With a reference to Tiananmen?
Green and tan coloured skull on a wall
In Montmartre
Various small items stuck to a wall
Assortment including skull and octopus in Montmartre:
‘I know that my life will be a dream’

Mosaics

Another trend in Parisian street art seemed to be the use of tiny mosaic tiles stuck on to a wall to create a bit of art. You can see one in my Beaubourg heart photo above; here are some more.

Green mosaic tiles with Paris in white letters
‘Paris’, in Montmartre
Mosaic of skull with glass of wine
Near Jussieu Metro station
Cross shape decorated with blue glass mosaic tiles
Gatepost in Montmartre
Small heart made from red and white mosaic tiles
Mosaic heart, Montmartre

I even came across a mosaic design on the ground in Beaubourg, already shared in my post about looking down: Ceilings and floors (and pavements and more)

Paper cut-outs

I also found a number of pieces that were more like collages, with paper images arranged and stuck on the wall. These must be very ephemeral, much more so even than regular street art, and I wasn’t quite sure that some could really be called original creations. After all, even I could cut out a drawing and stick it to a wall! But others seemed more imaginative in their combination of different clippings and drew me to photograph them.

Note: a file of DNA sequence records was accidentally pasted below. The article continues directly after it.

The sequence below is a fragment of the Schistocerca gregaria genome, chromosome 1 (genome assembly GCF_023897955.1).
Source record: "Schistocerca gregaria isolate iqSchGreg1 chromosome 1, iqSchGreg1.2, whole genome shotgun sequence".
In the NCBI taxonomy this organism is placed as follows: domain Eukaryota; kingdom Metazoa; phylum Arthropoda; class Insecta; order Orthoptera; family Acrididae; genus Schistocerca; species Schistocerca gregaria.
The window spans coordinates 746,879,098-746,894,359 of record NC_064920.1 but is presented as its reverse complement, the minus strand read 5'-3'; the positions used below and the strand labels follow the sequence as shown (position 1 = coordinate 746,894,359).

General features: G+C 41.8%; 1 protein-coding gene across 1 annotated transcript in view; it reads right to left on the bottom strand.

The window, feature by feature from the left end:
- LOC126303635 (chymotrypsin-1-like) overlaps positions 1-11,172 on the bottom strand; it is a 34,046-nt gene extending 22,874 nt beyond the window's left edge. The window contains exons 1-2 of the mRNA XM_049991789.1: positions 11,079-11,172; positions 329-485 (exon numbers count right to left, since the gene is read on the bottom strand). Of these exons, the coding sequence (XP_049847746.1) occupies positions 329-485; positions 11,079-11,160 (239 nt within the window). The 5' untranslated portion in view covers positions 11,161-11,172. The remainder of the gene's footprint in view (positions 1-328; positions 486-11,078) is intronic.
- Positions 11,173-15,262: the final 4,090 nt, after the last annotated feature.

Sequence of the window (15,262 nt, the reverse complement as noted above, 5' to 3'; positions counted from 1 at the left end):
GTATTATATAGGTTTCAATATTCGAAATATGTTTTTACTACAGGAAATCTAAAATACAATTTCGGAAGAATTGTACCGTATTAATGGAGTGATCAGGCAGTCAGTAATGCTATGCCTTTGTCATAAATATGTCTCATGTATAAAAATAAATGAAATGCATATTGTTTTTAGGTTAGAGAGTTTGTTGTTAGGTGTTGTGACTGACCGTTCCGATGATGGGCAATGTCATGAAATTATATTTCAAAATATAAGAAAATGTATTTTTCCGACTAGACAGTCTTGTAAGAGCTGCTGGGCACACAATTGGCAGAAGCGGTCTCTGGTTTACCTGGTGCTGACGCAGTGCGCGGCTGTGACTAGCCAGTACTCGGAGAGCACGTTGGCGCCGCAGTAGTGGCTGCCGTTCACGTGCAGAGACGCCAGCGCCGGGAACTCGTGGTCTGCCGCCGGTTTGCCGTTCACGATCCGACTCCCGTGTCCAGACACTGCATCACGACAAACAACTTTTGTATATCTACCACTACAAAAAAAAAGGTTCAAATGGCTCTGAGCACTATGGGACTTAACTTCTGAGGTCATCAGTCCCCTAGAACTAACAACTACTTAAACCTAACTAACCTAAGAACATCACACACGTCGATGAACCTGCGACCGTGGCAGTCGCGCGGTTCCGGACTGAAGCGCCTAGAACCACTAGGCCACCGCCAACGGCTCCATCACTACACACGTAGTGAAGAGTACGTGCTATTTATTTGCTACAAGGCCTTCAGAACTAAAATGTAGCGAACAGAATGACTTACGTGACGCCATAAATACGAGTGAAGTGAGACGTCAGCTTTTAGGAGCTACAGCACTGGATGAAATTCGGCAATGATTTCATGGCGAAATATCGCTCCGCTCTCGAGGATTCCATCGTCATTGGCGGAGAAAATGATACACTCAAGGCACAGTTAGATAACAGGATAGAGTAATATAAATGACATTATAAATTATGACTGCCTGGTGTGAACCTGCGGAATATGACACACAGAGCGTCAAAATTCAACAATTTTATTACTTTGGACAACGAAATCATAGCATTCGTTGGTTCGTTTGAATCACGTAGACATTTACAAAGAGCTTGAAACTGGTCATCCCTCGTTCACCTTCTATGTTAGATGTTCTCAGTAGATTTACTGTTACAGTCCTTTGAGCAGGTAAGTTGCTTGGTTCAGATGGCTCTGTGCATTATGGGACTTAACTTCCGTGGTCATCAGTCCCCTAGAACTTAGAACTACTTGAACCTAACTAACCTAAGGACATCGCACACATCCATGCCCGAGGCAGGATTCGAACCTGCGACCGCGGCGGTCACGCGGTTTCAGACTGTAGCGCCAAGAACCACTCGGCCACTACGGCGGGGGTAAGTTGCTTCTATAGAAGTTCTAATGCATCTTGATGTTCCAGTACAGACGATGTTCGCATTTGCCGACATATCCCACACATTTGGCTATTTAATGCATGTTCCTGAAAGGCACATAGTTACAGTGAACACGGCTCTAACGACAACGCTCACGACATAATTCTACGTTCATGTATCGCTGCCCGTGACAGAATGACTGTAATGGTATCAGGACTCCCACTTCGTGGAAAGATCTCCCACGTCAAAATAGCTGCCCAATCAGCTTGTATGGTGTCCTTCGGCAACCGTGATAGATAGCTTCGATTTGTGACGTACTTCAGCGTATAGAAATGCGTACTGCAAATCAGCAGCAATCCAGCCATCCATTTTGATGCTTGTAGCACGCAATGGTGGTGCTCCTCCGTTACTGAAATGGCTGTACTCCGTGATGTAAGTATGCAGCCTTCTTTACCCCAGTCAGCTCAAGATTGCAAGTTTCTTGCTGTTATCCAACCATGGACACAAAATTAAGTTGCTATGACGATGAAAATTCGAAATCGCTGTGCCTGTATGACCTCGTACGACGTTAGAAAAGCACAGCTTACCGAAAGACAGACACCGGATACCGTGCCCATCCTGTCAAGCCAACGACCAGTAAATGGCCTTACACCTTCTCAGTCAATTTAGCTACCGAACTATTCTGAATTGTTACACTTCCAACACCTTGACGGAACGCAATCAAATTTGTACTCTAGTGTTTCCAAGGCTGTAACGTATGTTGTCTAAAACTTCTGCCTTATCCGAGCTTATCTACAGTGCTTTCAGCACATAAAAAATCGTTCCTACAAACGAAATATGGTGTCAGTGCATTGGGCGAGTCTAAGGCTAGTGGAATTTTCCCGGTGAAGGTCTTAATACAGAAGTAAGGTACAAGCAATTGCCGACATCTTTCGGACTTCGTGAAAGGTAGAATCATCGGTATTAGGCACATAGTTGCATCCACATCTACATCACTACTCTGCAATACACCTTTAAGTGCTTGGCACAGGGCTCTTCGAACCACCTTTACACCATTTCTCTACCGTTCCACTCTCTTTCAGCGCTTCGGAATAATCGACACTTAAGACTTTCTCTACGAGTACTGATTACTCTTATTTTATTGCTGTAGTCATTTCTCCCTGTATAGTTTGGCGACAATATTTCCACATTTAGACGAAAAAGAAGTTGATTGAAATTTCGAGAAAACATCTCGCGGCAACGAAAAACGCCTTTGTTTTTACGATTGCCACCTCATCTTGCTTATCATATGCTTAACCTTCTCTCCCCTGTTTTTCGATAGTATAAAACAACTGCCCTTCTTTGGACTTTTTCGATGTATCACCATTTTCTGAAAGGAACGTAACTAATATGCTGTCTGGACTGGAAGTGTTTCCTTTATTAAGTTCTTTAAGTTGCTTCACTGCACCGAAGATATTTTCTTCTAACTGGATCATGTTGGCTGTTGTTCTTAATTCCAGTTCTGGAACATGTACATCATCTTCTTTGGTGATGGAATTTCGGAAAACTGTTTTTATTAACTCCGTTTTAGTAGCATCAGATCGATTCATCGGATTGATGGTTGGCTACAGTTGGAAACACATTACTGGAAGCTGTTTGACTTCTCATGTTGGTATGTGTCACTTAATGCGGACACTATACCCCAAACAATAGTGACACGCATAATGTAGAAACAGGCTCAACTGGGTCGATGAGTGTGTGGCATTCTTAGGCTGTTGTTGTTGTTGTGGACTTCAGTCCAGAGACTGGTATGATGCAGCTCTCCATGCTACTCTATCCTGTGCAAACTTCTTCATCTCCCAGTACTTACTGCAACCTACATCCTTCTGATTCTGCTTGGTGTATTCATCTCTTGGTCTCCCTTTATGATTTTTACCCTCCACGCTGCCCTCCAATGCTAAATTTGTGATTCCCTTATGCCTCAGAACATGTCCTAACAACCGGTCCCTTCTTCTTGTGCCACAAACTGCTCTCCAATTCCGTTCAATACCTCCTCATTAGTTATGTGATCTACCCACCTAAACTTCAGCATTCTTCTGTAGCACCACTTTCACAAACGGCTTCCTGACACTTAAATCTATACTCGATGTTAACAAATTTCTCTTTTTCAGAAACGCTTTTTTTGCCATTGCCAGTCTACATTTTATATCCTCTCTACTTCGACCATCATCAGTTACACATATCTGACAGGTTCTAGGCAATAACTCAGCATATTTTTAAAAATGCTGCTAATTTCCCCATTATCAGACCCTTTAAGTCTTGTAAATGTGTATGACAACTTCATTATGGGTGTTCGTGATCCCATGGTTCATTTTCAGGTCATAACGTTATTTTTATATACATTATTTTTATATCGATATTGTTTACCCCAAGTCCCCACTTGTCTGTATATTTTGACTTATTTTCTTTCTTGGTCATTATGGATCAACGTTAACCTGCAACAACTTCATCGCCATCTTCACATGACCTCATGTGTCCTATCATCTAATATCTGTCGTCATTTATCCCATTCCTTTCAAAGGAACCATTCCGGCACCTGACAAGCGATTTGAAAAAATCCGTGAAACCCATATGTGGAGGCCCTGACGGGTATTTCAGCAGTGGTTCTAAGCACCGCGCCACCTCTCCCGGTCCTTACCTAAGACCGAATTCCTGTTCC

These and all of the photos in this post are shared for the Photographing Public Art challenge which this week is hosted by Cee.

Small figure of a woman and leaves on a stone pillar
Garden gate post in Montmartre
Paper sparrow and strips of photo booth images on a wall
At the base of a wall in Montmartre
Picture of a woman in a blue dress
Above the Wall of Love in Montmartre:
‘To love is to create disorder … therefore let us love’

I visit Paris often; these photos are all from my 2021 trip

21 Comments

  • maristravels